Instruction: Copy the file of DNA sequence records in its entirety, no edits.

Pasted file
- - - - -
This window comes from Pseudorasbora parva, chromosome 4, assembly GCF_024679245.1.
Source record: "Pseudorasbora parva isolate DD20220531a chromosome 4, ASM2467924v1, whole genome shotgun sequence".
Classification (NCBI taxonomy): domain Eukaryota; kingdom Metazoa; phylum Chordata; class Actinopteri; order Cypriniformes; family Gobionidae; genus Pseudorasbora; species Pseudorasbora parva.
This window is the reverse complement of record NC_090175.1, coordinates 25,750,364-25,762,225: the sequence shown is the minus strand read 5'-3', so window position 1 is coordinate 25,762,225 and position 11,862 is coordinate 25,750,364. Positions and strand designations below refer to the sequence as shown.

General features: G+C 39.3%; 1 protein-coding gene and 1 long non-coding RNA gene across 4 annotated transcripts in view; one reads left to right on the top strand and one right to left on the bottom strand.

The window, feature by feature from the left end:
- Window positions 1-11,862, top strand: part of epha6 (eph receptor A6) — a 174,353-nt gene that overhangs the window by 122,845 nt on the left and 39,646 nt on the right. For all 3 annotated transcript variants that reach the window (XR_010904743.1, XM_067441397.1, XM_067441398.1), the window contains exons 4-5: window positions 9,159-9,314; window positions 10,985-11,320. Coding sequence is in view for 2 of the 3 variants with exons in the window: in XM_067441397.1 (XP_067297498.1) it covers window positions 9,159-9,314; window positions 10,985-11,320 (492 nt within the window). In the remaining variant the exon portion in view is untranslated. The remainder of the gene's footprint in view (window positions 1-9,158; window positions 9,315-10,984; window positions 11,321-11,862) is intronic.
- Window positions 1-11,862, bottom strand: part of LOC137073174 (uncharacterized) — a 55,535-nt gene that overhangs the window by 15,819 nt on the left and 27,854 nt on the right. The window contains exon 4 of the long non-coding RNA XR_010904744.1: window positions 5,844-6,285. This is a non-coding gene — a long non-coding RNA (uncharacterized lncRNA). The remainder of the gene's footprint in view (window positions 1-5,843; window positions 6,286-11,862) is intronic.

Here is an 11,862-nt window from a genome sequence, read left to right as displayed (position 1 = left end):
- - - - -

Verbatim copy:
This window comes from Pseudorasbora parva, chromosome 4, assembly GCF_024679245.1.
Source record: "Pseudorasbora parva isolate DD20220531a chromosome 4, ASM2467924v1, whole genome shotgun sequence".
Classification (NCBI taxonomy): domain Eukaryota; kingdom Metazoa; phylum Chordata; class Actinopteri; order Cypriniformes; family Gobionidae; genus Pseudorasbora; species Pseudorasbora parva.
This window is the reverse complement of record NC_090175.1, coordinates 25,750,364-25,762,225: the sequence shown is the minus strand read 5'-3', so window position 1 is coordinate 25,762,225 and position 11,862 is coordinate 25,750,364. Positions and strand designations below refer to the sequence as shown.

General features: G+C 39.3%; 1 protein-coding gene and 1 long non-coding RNA gene across 4 annotated transcripts in view; one reads left to right on the top strand and one right to left on the bottom strand.

The window, feature by feature from the left end:
- Window positions 1-11,862, top strand: part of epha6 (eph receptor A6) — a 174,353-nt gene that overhangs the window by 122,845 nt on the left and 39,646 nt on the right. For all 3 annotated transcript variants that reach the window (XR_010904743.1, XM_067441397.1, XM_067441398.1), the window contains exons 4-5: window positions 9,159-9,314; window positions 10,985-11,320. Coding sequence is in view for 2 of the 3 variants with exons in the window: in XM_067441397.1 (XP_067297498.1) it covers window positions 9,159-9,314; window positions 10,985-11,320 (492 nt within the window). In the remaining variant the exon portion in view is untranslated. The remainder of the gene's footprint in view (window positions 1-9,158; window positions 9,315-10,984; window positions 11,321-11,862) is intronic.
- Window positions 1-11,862, bottom strand: part of LOC137073174 (uncharacterized) — a 55,535-nt gene that overhangs the window by 15,819 nt on the left and 27,854 nt on the right. The window contains exon 4 of the long non-coding RNA XR_010904744.1: window positions 5,844-6,285. This is a non-coding gene — a long non-coding RNA (uncharacterized lncRNA). The remainder of the gene's footprint in view (window positions 1-5,843; window positions 6,286-11,862) is intronic.

Here is an 11,862-nt window from a genome sequence, read left to right as displayed (position 1 = left end):